New Technique For Removing Polyps And Fibromas

Article Conference CoverageFrom the ESHRE 2000 Conference Bologna, Italy

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Dr. Hans van der Slikke:  "We are here at the ESHRE 2000 in Bologna, Italy and next to me is Dr. Mark Emanuel from Haarlem, in the Netherlands. He presented a revolutionary tool for removing polyps and fibromas from the uterine cavity. Dr. Emanuel, could you tell us about your invention?"

Dr. Mark Emanuel:  "Yes, I would be very pleased. The rationale of developing a new technique is that there are some difficulties with the current technique. The current technique is resectoscopy which is a technique originally developed for urological tools that the last decade is used quite widely in gynecology to remove intrauterine tissue like endometrial polyps, mucous myomas, or even the entire lining of the uterine cavity - the endometrium. The problems with this technique are that for most gynecologists this technique is rather difficult to learn, and it's not quite widely offered during training. So many gynecologists have to train themselves after their residency, and that's why it is not used as much as it could be so I would say that there are still too many hysterectomies performed instead of resection of intrauterine pathology." 

Dr. Hans van der Slikke:  "What are the difficulties of this conventional technique with a loop or another thing like this?"

Dr. Mark Emanuel:  "What you do is you cut tissue with a small wire loop which has a high frequency current on it which is monopolar. The problem is that cutting out tissue is quite easy but then the tissue remains in the uterine cavity and you have to remove that by the loop and that's rather time consuming and it needs a lot of handling. Every time you have to go out of the uterus with the instrument and then in again, and meanwhile, there are blood clots you have to clear. You have to visualize the situation where you did your surgery and that takes time, it's difficult, and sometimes it's even annoying because it can take up to 25-40 times of going in and out of the uterine cavity during a normal procedure."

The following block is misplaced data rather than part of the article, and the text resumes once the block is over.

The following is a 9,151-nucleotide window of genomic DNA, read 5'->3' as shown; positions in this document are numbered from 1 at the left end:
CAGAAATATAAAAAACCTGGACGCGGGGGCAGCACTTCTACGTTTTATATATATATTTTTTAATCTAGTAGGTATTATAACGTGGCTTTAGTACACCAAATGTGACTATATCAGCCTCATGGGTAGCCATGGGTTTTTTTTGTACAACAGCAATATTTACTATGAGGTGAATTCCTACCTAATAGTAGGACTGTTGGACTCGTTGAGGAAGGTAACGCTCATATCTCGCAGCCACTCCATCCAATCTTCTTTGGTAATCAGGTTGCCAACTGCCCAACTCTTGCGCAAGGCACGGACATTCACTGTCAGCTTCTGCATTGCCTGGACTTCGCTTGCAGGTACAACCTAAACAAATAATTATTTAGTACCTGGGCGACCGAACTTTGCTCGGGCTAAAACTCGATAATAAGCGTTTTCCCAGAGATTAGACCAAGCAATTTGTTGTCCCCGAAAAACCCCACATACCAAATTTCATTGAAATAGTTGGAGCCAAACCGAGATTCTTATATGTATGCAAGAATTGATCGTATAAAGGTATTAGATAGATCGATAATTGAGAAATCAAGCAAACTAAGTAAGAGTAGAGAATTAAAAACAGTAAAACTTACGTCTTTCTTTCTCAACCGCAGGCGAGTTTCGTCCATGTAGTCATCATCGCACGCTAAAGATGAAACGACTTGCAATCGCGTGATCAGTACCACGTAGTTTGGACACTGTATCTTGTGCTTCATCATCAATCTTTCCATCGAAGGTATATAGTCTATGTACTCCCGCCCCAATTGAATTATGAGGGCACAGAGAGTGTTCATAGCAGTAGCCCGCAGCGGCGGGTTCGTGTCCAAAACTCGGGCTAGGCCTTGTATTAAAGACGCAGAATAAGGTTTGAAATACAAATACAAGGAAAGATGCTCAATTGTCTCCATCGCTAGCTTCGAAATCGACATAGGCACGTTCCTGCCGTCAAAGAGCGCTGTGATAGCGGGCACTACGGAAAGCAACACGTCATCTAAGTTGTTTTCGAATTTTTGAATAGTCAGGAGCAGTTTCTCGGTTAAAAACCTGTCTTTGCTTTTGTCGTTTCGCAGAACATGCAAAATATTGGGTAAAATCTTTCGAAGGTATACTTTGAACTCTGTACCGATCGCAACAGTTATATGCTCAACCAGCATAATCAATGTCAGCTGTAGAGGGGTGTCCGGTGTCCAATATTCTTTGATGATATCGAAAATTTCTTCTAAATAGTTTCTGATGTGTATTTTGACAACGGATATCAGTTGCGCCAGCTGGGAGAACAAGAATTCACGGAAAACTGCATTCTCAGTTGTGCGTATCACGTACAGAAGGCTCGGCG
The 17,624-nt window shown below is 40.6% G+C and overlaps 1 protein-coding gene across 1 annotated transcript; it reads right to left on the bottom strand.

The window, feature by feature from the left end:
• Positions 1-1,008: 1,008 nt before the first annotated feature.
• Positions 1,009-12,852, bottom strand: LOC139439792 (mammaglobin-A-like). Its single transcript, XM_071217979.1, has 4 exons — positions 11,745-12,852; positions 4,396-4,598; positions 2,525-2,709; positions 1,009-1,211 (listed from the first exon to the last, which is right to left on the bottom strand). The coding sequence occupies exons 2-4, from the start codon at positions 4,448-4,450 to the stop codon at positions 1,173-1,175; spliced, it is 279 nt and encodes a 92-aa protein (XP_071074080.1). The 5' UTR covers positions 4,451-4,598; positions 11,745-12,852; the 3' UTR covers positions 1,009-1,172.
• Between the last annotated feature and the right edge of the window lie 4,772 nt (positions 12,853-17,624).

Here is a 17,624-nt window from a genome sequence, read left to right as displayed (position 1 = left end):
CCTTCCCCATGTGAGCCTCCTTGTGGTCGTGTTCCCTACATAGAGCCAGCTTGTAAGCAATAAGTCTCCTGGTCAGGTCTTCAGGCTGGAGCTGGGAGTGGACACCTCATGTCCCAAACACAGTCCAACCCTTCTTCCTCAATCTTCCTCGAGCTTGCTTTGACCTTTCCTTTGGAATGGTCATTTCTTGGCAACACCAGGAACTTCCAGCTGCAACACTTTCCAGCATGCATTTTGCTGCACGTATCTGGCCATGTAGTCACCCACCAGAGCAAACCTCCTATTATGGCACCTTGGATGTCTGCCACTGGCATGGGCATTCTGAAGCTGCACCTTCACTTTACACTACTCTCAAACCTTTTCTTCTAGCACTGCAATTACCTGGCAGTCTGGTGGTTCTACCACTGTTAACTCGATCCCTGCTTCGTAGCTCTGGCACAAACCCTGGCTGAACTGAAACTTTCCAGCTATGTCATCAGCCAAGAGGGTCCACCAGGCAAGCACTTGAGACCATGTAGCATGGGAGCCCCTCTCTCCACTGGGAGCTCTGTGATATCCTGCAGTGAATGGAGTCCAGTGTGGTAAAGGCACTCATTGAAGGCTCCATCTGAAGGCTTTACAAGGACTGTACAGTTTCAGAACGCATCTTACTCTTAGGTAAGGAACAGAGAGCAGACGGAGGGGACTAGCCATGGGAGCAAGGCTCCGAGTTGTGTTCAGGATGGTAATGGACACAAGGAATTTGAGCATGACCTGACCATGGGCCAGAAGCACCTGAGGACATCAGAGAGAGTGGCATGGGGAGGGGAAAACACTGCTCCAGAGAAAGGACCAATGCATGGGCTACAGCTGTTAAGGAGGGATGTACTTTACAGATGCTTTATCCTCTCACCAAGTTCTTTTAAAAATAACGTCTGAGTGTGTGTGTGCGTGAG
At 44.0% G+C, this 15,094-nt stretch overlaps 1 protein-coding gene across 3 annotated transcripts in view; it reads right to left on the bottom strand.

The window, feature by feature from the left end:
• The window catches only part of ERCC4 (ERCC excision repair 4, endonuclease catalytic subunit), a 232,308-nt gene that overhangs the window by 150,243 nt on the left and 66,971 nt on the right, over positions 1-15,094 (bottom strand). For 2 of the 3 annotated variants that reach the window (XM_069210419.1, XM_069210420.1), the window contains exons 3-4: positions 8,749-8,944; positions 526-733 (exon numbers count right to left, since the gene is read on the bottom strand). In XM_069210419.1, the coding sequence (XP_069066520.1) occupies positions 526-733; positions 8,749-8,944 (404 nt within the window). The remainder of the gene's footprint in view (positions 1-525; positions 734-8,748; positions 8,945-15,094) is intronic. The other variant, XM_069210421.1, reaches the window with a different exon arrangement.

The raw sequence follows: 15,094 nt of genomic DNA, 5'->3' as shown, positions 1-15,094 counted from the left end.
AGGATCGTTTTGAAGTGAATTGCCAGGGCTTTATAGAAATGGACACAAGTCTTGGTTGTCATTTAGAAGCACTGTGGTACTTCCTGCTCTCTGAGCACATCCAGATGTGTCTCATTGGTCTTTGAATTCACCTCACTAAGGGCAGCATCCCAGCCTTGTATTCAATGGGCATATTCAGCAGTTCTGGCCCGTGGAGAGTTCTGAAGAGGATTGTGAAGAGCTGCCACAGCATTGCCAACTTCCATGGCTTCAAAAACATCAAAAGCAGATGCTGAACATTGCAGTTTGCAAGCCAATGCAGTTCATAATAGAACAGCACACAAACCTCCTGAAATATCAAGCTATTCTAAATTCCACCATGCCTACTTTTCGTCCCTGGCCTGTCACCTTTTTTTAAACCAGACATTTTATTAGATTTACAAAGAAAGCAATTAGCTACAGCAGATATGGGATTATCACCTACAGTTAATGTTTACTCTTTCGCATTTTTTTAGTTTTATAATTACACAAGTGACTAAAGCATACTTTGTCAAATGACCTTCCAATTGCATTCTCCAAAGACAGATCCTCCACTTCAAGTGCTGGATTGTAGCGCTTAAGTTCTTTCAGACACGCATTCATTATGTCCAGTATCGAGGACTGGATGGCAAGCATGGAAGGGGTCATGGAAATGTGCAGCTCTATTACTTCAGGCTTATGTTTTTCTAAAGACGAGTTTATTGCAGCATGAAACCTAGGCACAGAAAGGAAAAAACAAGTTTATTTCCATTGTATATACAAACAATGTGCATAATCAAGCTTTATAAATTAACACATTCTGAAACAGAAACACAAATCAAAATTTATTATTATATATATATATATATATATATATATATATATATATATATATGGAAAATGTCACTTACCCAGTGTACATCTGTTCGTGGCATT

Dr. Hans van der Slikke:  "And you use a lot of fluid."

Dr. Mark Emanuel:  "Yes, that's another problem because it's a monopolar technique, we can only use non-conducting electrolyte free solutions - irrigation and distension solutions. If these solutions enter the blood vessels which they always do because you have to work under a certain pressure to have enough visualization of the cavity and distension, these liquids will cause a dilution of the blood and they will give electrolyte disturbances which can lead to cerebral edema and eventually, although very rare, death even. Therefore, a very precise monitoring of the fluid balance, the fluid that goes in and the fluid that goes out, is necessary during these techniques."

Dr. Hans van der Slikke:  "Do you know what the rate of this very serious complication is?"

Dr. Mark Emanuel:  "They are rare but it is a procedure for a benign indication so of course every fatal case is a disaster, and these cases are rare, especially the cases where death occurs but a lot of patients have more than 500 ml intravasation. Oloff Istraf from Norway demonstrated very nicely that from 500 ml onwards you can see cerebral edema on the CT scan, and many of my patients have more than 500 ml intravasation and they suffer extreme nausea, for instance, after the procedure, which in my opinion is caused by this cerebral edema which is temporary."

Dr. Hans van der Slikke:  "So now you have this new technique and you can use a lot of fluid with it."

Dr. Mark Emanuel:  "Yes, the two main features of this technique is that it is a mechanical technique that does not use high frequency electricity, and the second feature is that the technique in itself removes the tissue out of the uterine cavity. You could say it cuts and aspirates the tissue out of the cavity. The intrauterine shaver is made of two small tubes with an outer diameter of about 4 mm and these tubes rotate in each other. That is to say the inner tube is rotating inside of the outer tube and at the end there is an opening, which is sharpened. Both tubes can cut tissue and there's also a vacuum source connected to the shaver system. So the tissue is sucked into the cutting opening and by the rotation of the inner tube the tissue is cut and by means of the vacuum source it is aspirated. So the main advantages are that the technique is very easy because the instrument does the work, you only have to press the instrument against the tissue, polyp, or the fibroid. The other advantage is that we can now use more physiologic fluids like saline solution, and intravasation is not important anymore because that's the same solution you use, for instance, in an IV line."